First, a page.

Updated on January 27, 2022
A quiet title action may be used to establish ownership and title to property. This is important and oftentimes necessary when persons improperly claim title to your property. These adverse claims to title may prevent you from selling your property as you may face obstacles in obtaining title insurance on your property. Luckily, you may file a quiet title action in order to clear title.
It’s important to note that there are specific requirements for quiet title actions.
First, the action must be brought in the county where the property is located. (C.C.P. §§ 760.040, 760.050.)
Second, a quiet title complaint must contain specific allegations, including: a description of the property; the title of the plaintiff as to which a determination of quiet title is sought and the basis of the title; the adverse claims to plaintiff’s title; the date as to which the determination is sought; and a prayer for the determination of plaintiff’s title against the adverse claims.
Third, the complaint must be verified. (C.C.P. § 761.020.) Finally, a notice of pendency of action (lis pendens) is required in any quiet title action. (C.C.P. § 761.010.) While these requirements are not too complicated, it’s important to remember them because failure to comply with any of the foregoing constitutes grounds to strike the complaint.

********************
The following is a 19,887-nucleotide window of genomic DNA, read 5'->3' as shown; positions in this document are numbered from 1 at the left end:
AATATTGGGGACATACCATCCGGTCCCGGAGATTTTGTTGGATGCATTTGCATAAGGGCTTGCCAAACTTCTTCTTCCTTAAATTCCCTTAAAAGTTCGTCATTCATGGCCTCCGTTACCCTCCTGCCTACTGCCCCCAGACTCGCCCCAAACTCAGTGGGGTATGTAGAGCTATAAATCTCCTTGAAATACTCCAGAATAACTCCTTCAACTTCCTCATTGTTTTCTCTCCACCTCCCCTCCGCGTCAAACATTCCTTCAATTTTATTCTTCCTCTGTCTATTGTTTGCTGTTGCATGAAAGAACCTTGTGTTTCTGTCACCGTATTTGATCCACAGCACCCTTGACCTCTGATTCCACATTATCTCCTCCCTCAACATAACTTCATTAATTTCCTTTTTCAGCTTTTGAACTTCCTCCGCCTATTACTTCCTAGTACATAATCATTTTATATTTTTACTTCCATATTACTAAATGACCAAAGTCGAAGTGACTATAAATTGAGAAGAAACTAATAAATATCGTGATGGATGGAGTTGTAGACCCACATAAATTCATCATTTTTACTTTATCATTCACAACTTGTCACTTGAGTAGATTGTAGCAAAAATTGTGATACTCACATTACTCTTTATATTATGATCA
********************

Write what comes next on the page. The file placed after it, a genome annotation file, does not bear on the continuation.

There is also no right to jury trial in quiet title actions because they are are equitable actions. (Estate of Phelps (1990) 223 Cal.App.3d 332; C.C.P. § 764.010.)
Once you obtain a judgment quieting title, the judgment will bind all persons claiming an interest in the property. (C.C.P. § 764.030.) It will even bind persons who were not parties to the action if they were not of record at the time you file a lis pendens. (C.C.P. § 764.030(b).)
To see if you qualify for a free consultation regarding a quiet title claim with our quite title attorney in california please contact us by calling (310) 954-1877, emailing us at email@example.com or you can also fill out the form on the Contact Us page.
See related: Quiet Title v. Partition